Furniture Designer, Mile End
“You know, to me, a good chef is somebody that can open their fridge and see leftover ingredients and whip up super awesome stuff. To me it’s like that, make something out of nothing. Sometimes your limited resources makes you more creative.”
Mitz Takahashi knows a thing or two about resourcefulness. At 27, he found himself working various unglamorous odd jobs to pay the rent. New to Quebec, by way of Calgary, Mitz struggled to make ends meet while awaiting his Canadian citizenship. Once his immigration came through, unable to speak French but with dreams of being his own boss, Mitz enrolled in a cabinet-making course at Rosemont Technology Centre. Inspired to make use of his peers’ leftover wood, Mitz began to experiment with the Japanese technique of Yosegi, a type of parquetry where various wood is combined to create a decorative effect. Harmoniously marrying scraps of mahogany, oak and cherry, Mitz developed a signature style that differentiates his mid-century modern aesthetic and gives seemingly scrap materials a glamorous second life.
“I buy off cuts from some stores in town, leftover wood from different projects. I know how to fix my mistakes, it’s trial and error for me. I guess my work looks pretty traditional but I take care with the details… When all of the elements are balanced, there’s a magic to it.”
Takahashi, 33, grew up in Osaka, Japan, moving to Canada solo at 16. The middle child of three boys, he shares his parents’ love of creating, mom practises Ikebana, traditional Japanese flower arranging, and dad, a flight engineer, was a do-it-yourselfer, “making gliders, models or renovating.” While completing his Bachelor of Fine Arts at the University of Lethbridge, Mitz fell in love with mid-century Scandinavian design, particularly the works of Danish architect Finn Juhl and German industrial designer Dieter Rams. Their clean lines and deceptively simple silhouettes are now hallmarks of Mitz’s furniture and homewares.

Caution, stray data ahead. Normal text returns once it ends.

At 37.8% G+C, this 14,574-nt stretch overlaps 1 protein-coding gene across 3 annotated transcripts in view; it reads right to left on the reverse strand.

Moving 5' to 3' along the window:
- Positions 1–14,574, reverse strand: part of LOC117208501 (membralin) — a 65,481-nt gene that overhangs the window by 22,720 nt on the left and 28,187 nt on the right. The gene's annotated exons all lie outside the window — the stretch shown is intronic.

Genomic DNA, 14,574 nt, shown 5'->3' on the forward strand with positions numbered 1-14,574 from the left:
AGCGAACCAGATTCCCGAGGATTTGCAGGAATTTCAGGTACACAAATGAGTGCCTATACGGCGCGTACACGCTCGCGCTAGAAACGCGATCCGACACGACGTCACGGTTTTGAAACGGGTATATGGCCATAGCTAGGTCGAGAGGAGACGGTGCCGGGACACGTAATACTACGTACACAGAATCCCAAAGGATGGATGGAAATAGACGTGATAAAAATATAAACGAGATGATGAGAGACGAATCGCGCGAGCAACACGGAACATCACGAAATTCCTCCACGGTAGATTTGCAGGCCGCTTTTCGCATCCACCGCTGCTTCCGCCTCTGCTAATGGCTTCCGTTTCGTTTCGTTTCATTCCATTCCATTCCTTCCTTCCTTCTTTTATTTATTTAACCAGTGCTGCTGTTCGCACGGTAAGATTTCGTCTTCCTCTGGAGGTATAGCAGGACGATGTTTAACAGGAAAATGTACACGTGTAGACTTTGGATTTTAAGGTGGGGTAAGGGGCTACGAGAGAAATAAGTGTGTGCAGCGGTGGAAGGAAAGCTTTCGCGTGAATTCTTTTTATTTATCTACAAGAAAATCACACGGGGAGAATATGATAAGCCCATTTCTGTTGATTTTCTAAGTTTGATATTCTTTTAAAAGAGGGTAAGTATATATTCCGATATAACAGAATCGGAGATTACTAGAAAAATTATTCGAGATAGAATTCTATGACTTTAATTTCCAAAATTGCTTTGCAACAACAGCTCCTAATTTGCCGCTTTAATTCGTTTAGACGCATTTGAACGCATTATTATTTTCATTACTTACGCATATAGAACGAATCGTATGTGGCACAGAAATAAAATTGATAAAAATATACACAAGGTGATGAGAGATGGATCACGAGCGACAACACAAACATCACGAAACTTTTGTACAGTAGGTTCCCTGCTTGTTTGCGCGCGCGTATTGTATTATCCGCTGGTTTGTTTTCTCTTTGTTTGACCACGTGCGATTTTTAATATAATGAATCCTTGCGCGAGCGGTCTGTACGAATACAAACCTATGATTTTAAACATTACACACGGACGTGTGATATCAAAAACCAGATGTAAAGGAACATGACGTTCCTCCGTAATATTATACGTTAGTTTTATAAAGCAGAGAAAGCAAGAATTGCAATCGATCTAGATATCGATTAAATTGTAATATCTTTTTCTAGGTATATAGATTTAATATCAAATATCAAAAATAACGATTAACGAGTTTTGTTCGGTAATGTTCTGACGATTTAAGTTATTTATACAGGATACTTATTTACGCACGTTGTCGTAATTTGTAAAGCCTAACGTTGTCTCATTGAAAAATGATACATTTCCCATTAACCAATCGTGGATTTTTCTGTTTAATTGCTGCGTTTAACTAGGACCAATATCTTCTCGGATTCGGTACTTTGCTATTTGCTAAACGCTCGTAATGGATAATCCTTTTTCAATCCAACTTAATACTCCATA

“I [always] go back to classic, it doesn’t go out of style. Wood is timeless. Styles, I keep it minimal and simple – so people can enjoy it generation to generation.”
Mitz’s offering ranges from luxe cabinets, with stunning doors composed of layer upon layer of thin strips of scrap walnut, cherry, mahogany, birch, and maple, through to guitar stands with tongue-in-cheek etchings like, ‘Failed Musician’ or sets of ‘Medieval Asshole’ coasters, that reveal his left-of-center humor. Although environmentally minded, (along with upcycling 80% of his materials, most of his products pack flat for minimal packaging), Mitz is neither hippy dippy tree hugger nor Buffalo plaid wearing mountain man. Quick witted and congenial, he openingly admits to sometimes growing tired with the sights and sounds of the sawing and sanding. He seeks rejuvenation and inspiration in guilty pleasure tunes (there’s no shame in his Billy Joel game) and embracing his A.D.D. tendencies.
“Things get tedious in design, I’m forever sanding! I try to work on several projects at once…so I design, then I check Facebook, Twitter, watch some cat videos, then go back to work… Sometimes I’m like I’m so tired I need to go home and I’ll deep fry tempura. So I can do that. But at the same time, I know it’s only me and the project needs to finish so I’ll stay till 3am. It’s responsibility too, you have freedom but you need to finish your work on time. It’s my own name; it’s my reputation.”
Mitz’s reputation has been steadily growing with glowing features on notable lifestyle sites such as Design Milk and TrendHunter, a steady stream of commissions and stints at Smart Mart and Puce Pop. He wants to experiment more with new materials like steel, potentially introduce colour and is continually striving to make his creations more accessible without compromising on quality. For now, he is a team of one designing, creating and marketing and it suits him just fine.
“All my life, oh this sounds so cheesy – like a TED talk or something – but since I can remember, I’ve been making stuff. It’s in my soul.”
Check out Mitz’s website here.